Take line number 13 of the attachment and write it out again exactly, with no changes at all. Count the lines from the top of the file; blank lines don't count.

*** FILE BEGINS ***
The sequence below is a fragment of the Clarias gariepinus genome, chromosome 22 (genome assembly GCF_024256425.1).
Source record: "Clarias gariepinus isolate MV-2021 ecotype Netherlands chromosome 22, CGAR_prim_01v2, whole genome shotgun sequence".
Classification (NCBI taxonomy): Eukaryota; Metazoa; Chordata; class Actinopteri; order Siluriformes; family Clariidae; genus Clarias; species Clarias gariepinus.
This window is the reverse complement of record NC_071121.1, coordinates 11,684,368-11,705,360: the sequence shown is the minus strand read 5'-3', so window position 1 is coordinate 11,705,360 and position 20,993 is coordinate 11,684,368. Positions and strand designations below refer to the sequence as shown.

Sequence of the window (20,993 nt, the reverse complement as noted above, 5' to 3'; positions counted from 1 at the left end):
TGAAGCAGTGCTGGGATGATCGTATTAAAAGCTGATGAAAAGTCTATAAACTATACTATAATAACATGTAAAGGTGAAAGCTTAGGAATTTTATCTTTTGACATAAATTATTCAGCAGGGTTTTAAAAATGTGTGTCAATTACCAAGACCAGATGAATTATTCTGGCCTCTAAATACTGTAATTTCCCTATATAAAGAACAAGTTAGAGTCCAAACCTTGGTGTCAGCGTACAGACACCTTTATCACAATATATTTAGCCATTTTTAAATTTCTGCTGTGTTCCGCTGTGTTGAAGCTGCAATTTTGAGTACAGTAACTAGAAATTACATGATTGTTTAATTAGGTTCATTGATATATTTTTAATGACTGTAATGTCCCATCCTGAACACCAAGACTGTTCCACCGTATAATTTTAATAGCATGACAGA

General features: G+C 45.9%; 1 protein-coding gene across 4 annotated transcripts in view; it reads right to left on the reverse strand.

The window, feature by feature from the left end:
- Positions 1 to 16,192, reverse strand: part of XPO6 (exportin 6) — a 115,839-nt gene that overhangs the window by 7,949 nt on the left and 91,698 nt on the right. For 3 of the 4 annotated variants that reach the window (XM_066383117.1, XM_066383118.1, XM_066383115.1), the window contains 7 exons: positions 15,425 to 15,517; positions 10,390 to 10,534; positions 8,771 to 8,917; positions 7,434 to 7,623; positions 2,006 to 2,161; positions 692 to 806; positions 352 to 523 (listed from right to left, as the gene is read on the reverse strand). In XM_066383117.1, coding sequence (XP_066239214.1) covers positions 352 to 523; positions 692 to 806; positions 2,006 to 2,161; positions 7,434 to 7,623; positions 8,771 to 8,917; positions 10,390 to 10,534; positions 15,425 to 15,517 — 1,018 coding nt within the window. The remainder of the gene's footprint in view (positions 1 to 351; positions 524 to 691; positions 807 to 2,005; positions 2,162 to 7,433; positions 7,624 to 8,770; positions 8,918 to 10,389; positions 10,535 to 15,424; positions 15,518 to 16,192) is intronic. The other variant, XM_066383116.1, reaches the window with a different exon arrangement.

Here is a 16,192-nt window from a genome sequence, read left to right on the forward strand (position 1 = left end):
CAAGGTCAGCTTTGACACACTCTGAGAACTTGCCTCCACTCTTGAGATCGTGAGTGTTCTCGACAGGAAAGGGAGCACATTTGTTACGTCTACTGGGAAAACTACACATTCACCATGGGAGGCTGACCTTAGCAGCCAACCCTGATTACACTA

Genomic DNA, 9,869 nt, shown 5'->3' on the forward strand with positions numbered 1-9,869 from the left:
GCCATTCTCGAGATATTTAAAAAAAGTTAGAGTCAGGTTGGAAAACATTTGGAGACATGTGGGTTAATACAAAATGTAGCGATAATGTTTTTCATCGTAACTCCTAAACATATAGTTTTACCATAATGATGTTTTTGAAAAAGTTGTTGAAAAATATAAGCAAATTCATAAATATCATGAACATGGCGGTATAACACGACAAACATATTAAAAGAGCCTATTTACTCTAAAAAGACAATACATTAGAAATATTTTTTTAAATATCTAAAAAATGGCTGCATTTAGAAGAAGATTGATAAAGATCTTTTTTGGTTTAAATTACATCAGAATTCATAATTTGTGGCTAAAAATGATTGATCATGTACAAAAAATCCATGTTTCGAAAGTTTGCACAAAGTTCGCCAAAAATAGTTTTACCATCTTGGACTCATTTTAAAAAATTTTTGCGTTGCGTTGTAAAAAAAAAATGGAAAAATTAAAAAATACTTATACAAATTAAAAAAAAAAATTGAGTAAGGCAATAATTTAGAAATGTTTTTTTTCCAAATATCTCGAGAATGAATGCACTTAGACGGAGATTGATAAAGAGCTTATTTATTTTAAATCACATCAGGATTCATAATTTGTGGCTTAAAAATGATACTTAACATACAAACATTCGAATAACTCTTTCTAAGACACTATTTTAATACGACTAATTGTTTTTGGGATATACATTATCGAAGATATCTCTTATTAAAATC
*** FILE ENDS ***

GCCATTCTCGAGATATTTAAAAAAAGTTAGAGTCAGGTTGGAAAACATTTGGAGACATGTGGGTTAATACAAAATGTAGCGATAATGTTTTTCATCGTAACTCCTAAACATATAGTTTTACCATAATGATGTTTTTGAAAAAGTTGTTGAAAAATATAAGCAAATTCATAAATATCATGAACATGGCGGTATAACACGACAAACATATTAAAAGAGCCTATTTACTCTAAAAAGACAATACATTAGAAATATTTTTTTAAATATCTAAAAAATGGCTGCATTTAGAAGAAGATTGATAAAGATCTTTTTTGGTTTAAATTACATCAGAATTCATAATTTGTGGCTAAAAATGATTGATCATGTACAAAAAATCCATGTTTCGAAAGTTTGCACAAAGTTCGCCAAAAATAGTTTTACCATCTTGGACTCATTTTAAAAAATTTTTGCGTTGCGTTGTAAAAAAAAAATGGAAAAATTAAAAAATACTTATACAAATTAAAAAAAAAAATTGAGTAAGGCAATAATTTAGAAATGTTTTTTTTCCAAATATCTCGAGAATGAATGCACTTAGACGGAGATTGATAAAGAGCTTATTTATTTTAAATCACATCAGGATTCATAATTTGTGGCTTAAAAATGATACTTAACATACAAACATTCGAATAACTCTTTCTAAGACACTATTTTAATACGACTAATTGTTTTTGGGATATACATTATCGAAGATATCTCTTATTAAAATC